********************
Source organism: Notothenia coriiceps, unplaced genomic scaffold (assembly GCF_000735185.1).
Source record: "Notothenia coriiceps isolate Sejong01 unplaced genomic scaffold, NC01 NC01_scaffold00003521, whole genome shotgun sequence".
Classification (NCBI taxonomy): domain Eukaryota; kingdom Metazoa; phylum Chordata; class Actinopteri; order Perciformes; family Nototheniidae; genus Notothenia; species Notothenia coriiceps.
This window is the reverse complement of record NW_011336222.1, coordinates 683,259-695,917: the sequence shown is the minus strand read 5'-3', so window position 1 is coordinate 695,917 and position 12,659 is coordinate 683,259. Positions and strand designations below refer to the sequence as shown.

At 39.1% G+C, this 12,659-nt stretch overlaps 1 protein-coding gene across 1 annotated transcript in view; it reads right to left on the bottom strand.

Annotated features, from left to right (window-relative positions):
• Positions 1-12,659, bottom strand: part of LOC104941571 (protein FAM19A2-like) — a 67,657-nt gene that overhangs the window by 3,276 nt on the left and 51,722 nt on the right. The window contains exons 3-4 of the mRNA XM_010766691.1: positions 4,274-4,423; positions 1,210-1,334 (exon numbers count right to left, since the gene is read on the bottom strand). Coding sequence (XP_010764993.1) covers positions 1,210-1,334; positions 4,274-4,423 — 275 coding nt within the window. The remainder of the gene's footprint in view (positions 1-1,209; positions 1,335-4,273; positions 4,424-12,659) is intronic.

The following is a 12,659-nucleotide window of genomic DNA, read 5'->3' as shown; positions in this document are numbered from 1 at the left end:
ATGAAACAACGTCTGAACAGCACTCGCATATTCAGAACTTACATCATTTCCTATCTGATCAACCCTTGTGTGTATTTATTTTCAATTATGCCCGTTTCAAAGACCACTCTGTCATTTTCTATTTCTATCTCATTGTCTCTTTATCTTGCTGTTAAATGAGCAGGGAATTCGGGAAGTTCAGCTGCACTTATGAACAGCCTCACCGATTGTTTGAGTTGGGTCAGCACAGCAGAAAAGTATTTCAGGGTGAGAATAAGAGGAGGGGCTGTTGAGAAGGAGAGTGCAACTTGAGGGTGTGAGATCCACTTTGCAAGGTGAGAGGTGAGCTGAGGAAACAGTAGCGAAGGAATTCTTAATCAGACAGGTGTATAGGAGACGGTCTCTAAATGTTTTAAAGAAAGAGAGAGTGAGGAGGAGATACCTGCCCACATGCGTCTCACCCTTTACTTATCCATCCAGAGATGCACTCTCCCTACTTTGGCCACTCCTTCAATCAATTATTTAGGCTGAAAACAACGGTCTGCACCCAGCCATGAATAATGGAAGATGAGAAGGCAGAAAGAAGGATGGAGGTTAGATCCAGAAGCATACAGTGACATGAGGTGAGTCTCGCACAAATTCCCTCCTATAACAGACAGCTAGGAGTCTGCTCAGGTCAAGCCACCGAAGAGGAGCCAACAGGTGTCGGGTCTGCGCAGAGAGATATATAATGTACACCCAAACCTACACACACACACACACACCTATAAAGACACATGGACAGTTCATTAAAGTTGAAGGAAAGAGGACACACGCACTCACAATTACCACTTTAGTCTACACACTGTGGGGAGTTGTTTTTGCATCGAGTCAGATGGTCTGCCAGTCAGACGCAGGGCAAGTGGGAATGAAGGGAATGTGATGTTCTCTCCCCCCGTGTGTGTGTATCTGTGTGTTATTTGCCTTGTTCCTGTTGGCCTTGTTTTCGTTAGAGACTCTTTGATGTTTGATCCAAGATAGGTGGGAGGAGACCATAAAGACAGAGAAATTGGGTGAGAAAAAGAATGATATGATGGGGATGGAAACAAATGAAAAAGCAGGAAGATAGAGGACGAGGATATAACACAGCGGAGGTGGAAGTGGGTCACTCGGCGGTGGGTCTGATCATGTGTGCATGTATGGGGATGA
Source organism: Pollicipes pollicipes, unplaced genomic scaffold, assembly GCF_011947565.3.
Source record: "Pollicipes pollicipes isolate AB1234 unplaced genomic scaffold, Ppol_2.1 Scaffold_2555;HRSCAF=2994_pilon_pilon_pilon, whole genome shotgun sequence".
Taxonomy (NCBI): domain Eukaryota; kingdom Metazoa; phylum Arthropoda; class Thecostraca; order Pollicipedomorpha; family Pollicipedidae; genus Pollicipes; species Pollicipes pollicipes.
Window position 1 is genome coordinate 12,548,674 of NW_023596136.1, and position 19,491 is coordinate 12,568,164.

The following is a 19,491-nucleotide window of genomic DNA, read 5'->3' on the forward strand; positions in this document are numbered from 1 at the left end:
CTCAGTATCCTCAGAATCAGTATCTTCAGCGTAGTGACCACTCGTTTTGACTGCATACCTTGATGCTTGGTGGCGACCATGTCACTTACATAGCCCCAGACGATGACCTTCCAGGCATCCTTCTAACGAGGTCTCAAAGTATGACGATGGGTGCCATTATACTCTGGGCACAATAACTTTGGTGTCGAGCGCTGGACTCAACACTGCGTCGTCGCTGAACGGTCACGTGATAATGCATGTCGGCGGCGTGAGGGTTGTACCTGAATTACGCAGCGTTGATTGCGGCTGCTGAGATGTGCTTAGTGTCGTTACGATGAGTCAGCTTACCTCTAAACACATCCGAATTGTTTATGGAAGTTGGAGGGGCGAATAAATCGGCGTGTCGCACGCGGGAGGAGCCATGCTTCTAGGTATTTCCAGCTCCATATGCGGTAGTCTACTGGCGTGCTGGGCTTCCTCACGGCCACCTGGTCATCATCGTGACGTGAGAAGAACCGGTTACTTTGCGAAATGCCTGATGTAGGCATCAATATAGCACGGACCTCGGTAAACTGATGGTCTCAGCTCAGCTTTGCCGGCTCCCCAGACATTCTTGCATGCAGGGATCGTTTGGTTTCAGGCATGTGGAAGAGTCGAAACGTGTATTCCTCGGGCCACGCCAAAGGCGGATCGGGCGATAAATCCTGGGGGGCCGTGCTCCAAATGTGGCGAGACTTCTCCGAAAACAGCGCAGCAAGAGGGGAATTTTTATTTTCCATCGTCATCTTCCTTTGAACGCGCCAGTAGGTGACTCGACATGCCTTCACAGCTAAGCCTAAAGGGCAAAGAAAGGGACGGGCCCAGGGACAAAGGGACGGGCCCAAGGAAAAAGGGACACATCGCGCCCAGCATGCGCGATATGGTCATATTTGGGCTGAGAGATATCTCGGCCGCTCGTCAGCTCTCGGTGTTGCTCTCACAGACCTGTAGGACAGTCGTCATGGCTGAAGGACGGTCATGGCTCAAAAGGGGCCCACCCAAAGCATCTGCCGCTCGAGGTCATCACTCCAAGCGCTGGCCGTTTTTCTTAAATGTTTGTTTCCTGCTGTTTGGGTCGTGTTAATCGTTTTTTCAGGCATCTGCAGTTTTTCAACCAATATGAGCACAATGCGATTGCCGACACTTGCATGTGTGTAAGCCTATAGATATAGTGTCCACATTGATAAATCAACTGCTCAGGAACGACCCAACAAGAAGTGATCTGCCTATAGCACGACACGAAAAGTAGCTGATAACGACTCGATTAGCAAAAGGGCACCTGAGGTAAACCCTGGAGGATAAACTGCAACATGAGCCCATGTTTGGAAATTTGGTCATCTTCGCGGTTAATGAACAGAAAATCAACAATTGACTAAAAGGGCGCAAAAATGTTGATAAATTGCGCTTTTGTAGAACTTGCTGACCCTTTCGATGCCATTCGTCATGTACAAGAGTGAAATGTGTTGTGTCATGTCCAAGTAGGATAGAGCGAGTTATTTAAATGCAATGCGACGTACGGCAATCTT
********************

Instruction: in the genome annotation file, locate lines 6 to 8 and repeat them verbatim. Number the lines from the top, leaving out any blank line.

Annotated features, from left to right (window-relative positions):
• Positions 1-12,659, bottom strand: part of LOC104941571 (protein FAM19A2-like) — a 67,657-nt gene that overhangs the window by 3,276 nt on the left and 51,722 nt on the right. The window contains exons 3-4 of the mRNA XM_010766691.1: positions 4,274-4,423; positions 1,210-1,334 (exon numbers count right to left, since the gene is read on the bottom strand). Coding sequence (XP_010764993.1) covers positions 1,210-1,334; positions 4,274-4,423 — 275 coding nt within the window. The remainder of the gene's footprint in view (positions 1-1,209; positions 1,335-4,273; positions 4,424-12,659) is intronic.

The following is a 12,659-nucleotide window of genomic DNA, read 5'->3' as shown; positions in this document are numbered from 1 at the left end: